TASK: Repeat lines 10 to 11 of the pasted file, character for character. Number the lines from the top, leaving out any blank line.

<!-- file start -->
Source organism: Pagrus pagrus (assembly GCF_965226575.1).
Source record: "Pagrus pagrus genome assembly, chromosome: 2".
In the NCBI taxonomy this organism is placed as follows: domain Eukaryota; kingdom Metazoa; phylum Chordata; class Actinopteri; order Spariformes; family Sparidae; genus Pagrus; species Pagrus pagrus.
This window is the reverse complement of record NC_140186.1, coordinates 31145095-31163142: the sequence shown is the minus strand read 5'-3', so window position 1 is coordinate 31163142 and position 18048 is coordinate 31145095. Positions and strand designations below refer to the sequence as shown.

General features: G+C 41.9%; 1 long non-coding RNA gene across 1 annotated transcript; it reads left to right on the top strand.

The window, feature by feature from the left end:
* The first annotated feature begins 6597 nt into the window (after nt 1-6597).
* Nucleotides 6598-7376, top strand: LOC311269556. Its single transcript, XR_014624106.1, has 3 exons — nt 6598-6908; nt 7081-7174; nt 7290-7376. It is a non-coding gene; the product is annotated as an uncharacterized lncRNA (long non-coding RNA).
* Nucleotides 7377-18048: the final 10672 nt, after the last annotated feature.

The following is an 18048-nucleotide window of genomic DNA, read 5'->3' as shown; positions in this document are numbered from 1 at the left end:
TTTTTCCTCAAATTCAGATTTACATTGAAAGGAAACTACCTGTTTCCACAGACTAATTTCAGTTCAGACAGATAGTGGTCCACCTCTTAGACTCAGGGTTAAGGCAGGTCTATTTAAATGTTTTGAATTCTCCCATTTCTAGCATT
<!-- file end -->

The following is an 18048-nucleotide window of genomic DNA, read 5'->3' as shown; positions in this document are numbered from 1 at the left end:
TTTTTCCTCAAATTCAGATTTACATTGAAAGGAAACTACCTGTTTCCACAGACTAATTTCAGTTCAGACAGATAGTGGTCCACCTCTTAGACTCAGGGTTAAGGCAGGTCTATTTAAATGTTTTGAATTCTCCCATTTCTAGCATT